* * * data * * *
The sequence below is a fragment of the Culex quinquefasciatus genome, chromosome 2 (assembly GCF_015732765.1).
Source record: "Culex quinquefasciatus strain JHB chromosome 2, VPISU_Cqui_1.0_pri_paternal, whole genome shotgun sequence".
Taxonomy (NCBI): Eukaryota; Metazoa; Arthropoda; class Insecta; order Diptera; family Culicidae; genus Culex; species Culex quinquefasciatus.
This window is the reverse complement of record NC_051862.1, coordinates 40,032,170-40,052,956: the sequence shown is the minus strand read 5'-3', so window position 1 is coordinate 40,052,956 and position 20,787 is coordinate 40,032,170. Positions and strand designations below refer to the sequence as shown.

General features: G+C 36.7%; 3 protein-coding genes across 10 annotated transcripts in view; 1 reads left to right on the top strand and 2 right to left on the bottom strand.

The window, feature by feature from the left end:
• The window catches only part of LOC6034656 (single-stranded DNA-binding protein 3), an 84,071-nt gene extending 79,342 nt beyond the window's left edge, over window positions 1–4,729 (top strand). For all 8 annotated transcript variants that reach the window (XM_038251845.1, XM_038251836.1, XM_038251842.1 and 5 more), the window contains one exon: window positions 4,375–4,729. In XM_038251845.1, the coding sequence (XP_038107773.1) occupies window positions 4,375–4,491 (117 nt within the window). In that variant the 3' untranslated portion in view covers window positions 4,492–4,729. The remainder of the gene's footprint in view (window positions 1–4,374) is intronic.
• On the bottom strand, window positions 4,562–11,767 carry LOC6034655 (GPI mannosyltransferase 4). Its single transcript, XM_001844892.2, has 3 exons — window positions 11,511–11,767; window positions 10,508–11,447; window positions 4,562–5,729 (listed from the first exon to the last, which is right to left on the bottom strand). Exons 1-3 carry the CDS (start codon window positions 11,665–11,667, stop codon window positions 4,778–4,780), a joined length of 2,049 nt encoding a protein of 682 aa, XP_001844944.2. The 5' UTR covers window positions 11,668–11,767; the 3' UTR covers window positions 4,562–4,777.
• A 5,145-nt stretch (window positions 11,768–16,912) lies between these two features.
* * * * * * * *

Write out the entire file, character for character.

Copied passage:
The sequence below is a fragment of the Culex quinquefasciatus genome, chromosome 2 (assembly GCF_015732765.1).
Source record: "Culex quinquefasciatus strain JHB chromosome 2, VPISU_Cqui_1.0_pri_paternal, whole genome shotgun sequence".
Taxonomy (NCBI): Eukaryota; Metazoa; Arthropoda; class Insecta; order Diptera; family Culicidae; genus Culex; species Culex quinquefasciatus.
This window is the reverse complement of record NC_051862.1, coordinates 40,032,170-40,052,956: the sequence shown is the minus strand read 5'-3', so window position 1 is coordinate 40,052,956 and position 20,787 is coordinate 40,032,170. Positions and strand designations below refer to the sequence as shown.

General features: G+C 36.7%; 3 protein-coding genes across 10 annotated transcripts in view; 1 reads left to right on the top strand and 2 right to left on the bottom strand.

The window, feature by feature from the left end:
• The window catches only part of LOC6034656 (single-stranded DNA-binding protein 3), an 84,071-nt gene extending 79,342 nt beyond the window's left edge, over window positions 1–4,729 (top strand). For all 8 annotated transcript variants that reach the window (XM_038251845.1, XM_038251836.1, XM_038251842.1 and 5 more), the window contains one exon: window positions 4,375–4,729. In XM_038251845.1, the coding sequence (XP_038107773.1) occupies window positions 4,375–4,491 (117 nt within the window). In that variant the 3' untranslated portion in view covers window positions 4,492–4,729. The remainder of the gene's footprint in view (window positions 1–4,374) is intronic.
• On the bottom strand, window positions 4,562–11,767 carry LOC6034655 (GPI mannosyltransferase 4). Its single transcript, XM_001844892.2, has 3 exons — window positions 11,511–11,767; window positions 10,508–11,447; window positions 4,562–5,729 (listed from the first exon to the last, which is right to left on the bottom strand). Exons 1-3 carry the CDS (start codon window positions 11,665–11,667, stop codon window positions 4,778–4,780), a joined length of 2,049 nt encoding a protein of 682 aa, XP_001844944.2. The 5' UTR covers window positions 11,668–11,767; the 3' UTR covers window positions 4,562–4,777.
• A 5,145-nt stretch (window positions 11,768–16,912) lies between these two features.